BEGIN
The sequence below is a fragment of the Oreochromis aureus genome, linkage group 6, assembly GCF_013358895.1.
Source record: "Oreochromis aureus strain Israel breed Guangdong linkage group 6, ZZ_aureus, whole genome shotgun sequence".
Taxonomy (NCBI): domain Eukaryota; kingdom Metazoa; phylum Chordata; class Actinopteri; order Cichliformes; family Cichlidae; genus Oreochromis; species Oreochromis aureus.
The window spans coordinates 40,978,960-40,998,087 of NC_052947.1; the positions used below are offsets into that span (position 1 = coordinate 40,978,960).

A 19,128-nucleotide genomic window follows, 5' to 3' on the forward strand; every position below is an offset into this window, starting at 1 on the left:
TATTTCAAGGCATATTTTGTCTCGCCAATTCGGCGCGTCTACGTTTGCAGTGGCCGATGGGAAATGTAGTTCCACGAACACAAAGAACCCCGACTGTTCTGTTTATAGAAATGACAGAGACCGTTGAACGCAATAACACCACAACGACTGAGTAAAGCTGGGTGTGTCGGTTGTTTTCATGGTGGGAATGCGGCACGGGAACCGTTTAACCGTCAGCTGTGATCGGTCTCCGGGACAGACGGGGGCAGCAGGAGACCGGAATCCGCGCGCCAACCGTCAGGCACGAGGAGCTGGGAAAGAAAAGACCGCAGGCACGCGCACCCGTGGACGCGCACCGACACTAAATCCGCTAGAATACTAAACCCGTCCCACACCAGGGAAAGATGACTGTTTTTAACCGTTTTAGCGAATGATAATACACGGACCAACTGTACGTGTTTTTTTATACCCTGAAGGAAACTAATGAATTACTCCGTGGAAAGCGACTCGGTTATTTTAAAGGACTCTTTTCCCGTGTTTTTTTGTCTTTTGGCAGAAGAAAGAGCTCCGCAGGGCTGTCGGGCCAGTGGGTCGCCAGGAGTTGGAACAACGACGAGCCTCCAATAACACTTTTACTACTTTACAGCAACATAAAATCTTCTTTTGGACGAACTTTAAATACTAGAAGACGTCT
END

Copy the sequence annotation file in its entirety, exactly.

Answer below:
The sequence below is a fragment of the Oreochromis aureus genome, linkage group 6, assembly GCF_013358895.1.
Source record: "Oreochromis aureus strain Israel breed Guangdong linkage group 6, ZZ_aureus, whole genome shotgun sequence".
Taxonomy (NCBI): domain Eukaryota; kingdom Metazoa; phylum Chordata; class Actinopteri; order Cichliformes; family Cichlidae; genus Oreochromis; species Oreochromis aureus.
The window spans coordinates 40,978,960-40,998,087 of NC_052947.1; the positions used below are offsets into that span (position 1 = coordinate 40,978,960).

A 19,128-nucleotide genomic window follows, 5' to 3' on the forward strand; every position below is an offset into this window, starting at 1 on the left:
TATTTCAAGGCATATTTTGTCTCGCCAATTCGGCGCGTCTACGTTTGCAGTGGCCGATGGGAAATGTAGTTCCACGAACACAAAGAACCCCGACTGTTCTGTTTATAGAAATGACAGAGACCGTTGAACGCAATAACACCACAACGACTGAGTAAAGCTGGGTGTGTCGGTTGTTTTCATGGTGGGAATGCGGCACGGGAACCGTTTAACCGTCAGCTGTGATCGGTCTCCGGGACAGACGGGGGCAGCAGGAGACCGGAATCCGCGCGCCAACCGTCAGGCACGAGGAGCTGGGAAAGAAAAGACCGCAGGCACGCGCACCCGTGGACGCGCACCGACACTAAATCCGCTAGAATACTAAACCCGTCCCACACCAGGGAAAGATGACTGTTTTTAACCGTTTTAGCGAATGATAATACACGGACCAACTGTACGTGTTTTTTTATACCCTGAAGGAAACTAATGAATTACTCCGTGGAAAGCGACTCGGTTATTTTAAAGGACTCTTTTCCCGTGTTTTTTTGTCTTTTGGCAGAAGAAAGAGCTCCGCAGGGCTGTCGGGCCAGTGGGTCGCCAGGAGTTGGAACAACGACGAGCCTCCAATAACACTTTTACTACTTTACAGCAACATAAAATCTTCTTTTGGACGAACTTTAAATACTAGAAGACGTCT